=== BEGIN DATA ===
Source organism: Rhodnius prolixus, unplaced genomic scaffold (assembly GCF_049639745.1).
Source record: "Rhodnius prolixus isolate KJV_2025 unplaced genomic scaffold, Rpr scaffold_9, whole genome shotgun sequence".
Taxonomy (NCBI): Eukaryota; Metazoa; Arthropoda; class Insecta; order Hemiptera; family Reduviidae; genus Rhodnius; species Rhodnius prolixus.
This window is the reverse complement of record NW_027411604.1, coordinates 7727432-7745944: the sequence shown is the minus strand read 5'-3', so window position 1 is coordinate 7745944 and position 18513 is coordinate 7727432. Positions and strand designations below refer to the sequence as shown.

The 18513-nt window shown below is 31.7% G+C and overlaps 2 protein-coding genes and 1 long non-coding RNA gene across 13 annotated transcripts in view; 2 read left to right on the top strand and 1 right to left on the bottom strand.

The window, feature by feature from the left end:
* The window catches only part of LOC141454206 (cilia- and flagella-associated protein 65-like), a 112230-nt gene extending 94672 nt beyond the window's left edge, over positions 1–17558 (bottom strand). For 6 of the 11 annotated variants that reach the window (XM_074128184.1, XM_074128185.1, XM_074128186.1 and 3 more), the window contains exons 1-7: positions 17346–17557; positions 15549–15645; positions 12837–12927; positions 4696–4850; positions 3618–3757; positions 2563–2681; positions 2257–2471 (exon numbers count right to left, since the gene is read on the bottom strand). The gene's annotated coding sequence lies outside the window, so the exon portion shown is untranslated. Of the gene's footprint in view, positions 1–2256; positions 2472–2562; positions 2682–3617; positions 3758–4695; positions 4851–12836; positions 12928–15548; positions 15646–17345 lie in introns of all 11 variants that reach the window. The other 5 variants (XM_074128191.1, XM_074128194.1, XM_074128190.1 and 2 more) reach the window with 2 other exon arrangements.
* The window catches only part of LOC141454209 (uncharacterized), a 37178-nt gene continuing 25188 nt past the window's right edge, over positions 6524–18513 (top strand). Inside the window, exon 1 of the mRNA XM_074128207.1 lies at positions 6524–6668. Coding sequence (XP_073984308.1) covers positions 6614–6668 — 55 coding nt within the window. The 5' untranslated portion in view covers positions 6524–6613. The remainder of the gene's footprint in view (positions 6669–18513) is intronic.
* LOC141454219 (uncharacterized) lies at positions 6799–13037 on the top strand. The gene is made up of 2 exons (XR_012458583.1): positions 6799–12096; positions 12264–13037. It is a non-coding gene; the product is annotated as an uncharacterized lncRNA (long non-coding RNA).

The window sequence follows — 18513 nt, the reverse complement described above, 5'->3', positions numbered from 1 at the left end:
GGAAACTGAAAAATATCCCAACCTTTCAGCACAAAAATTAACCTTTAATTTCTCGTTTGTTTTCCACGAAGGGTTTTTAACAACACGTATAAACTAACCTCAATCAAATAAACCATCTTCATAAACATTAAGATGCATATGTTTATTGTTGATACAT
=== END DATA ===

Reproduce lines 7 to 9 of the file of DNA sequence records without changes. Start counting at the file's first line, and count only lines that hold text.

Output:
* The window catches only part of LOC141454206 (cilia- and flagella-associated protein 65-like), a 112230-nt gene extending 94672 nt beyond the window's left edge, over positions 1–17558 (bottom strand). For 6 of the 11 annotated variants that reach the window (XM_074128184.1, XM_074128185.1, XM_074128186.1 and 3 more), the window contains exons 1-7: positions 17346–17557; positions 15549–15645; positions 12837–12927; positions 4696–4850; positions 3618–3757; positions 2563–2681; positions 2257–2471 (exon numbers count right to left, since the gene is read on the bottom strand). The gene's annotated coding sequence lies outside the window, so the exon portion shown is untranslated. Of the gene's footprint in view, positions 1–2256; positions 2472–2562; positions 2682–3617; positions 3758–4695; positions 4851–12836; positions 12928–15548; positions 15646–17345 lie in introns of all 11 variants that reach the window. The other 5 variants (XM_074128191.1, XM_074128194.1, XM_074128190.1 and 2 more) reach the window with 2 other exon arrangements.
* The window catches only part of LOC141454209 (uncharacterized), a 37178-nt gene continuing 25188 nt past the window's right edge, over positions 6524–18513 (top strand). Inside the window, exon 1 of the mRNA XM_074128207.1 lies at positions 6524–6668. Coding sequence (XP_073984308.1) covers positions 6614–6668 — 55 coding nt within the window. The 5' untranslated portion in view covers positions 6524–6613. The remainder of the gene's footprint in view (positions 6669–18513) is intronic.
* LOC141454219 (uncharacterized) lies at positions 6799–13037 on the top strand. The gene is made up of 2 exons (XR_012458583.1): positions 6799–12096; positions 12264–13037. It is a non-coding gene; the product is annotated as an uncharacterized lncRNA (long non-coding RNA).